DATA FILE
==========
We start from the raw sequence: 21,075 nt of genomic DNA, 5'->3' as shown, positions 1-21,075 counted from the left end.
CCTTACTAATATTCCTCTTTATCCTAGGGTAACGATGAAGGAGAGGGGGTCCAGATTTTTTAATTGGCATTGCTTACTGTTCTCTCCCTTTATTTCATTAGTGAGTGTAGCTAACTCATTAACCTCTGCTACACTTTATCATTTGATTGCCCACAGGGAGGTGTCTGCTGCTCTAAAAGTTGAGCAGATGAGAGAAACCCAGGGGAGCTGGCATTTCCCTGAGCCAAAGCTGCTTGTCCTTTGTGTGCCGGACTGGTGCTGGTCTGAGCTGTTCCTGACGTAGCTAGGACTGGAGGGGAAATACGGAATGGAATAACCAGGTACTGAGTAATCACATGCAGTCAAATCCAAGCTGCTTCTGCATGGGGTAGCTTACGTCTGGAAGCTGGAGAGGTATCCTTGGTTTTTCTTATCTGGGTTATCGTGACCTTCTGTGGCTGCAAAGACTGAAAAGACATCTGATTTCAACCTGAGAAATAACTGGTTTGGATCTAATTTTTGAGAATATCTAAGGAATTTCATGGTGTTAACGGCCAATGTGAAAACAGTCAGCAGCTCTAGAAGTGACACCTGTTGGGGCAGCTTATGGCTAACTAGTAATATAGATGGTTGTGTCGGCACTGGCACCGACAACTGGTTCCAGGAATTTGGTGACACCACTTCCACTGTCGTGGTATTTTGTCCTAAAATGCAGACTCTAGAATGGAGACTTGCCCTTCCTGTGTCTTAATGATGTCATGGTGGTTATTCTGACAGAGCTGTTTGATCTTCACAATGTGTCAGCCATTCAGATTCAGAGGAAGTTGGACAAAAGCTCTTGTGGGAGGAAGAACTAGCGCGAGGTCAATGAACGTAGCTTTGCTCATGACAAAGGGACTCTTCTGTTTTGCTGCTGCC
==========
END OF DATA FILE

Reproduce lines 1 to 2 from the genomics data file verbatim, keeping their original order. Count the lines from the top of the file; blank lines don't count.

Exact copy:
We start from the raw sequence: 21,075 nt of genomic DNA, 5'->3' as shown, positions 1-21,075 counted from the left end.
CCTTACTAATATTCCTCTTTATCCTAGGGTAACGATGAAGGAGAGGGGGTCCAGATTTTTTAATTGGCATTGCTTACTGTTCTCTCCCTTTATTTCATTAGTGAGTGTAGCTAACTCATTAACCTCTGCTACACTTTATCATTTGATTGCCCACAGGGAGGTGTCTGCTGCTCTAAAAGTTGAGCAGATGAGAGAAACCCAGGGGAGCTGGCATTTCCCTGAGCCAAAGCTGCTTGTCCTTTGTGTGCCGGACTGGTGCTGGTCTGAGCTGTTCCTGACGTAGCTAGGACTGGAGGGGAAATACGGAATGGAATAACCAGGTACTGAGTAATCACATGCAGTCAAATCCAAGCTGCTTCTGCATGGGGTAGCTTACGTCTGGAAGCTGGAGAGGTATCCTTGGTTTTTCTTATCTGGGTTATCGTGACCTTCTGTGGCTGCAAAGACTGAAAAGACATCTGATTTCAACCTGAGAAATAACTGGTTTGGATCTAATTTTTGAGAATATCTAAGGAATTTCATGGTGTTAACGGCCAATGTGAAAACAGTCAGCAGCTCTAGAAGTGACACCTGTTGGGGCAGCTTATGGCTAACTAGTAATATAGATGGTTGTGTCGGCACTGGCACCGACAACTGGTTCCAGGAATTTGGTGACACCACTTCCACTGTCGTGGTATTTTGTCCTAAAATGCAGACTCTAGAATGGAGACTTGCCCTTCCTGTGTCTTAATGATGTCATGGTGGTTATTCTGACAGAGCTGTTTGATCTTCACAATGTGTCAGCCATTCAGATTCAGAGGAAGTTGGACAAAAGCTCTTGTGGGAGGAAGAACTAGCGCGAGGTCAATGAACGTAGCTTTGCTCATGACAAAGGGACTCTTCTGTTTTGCTGCTGCC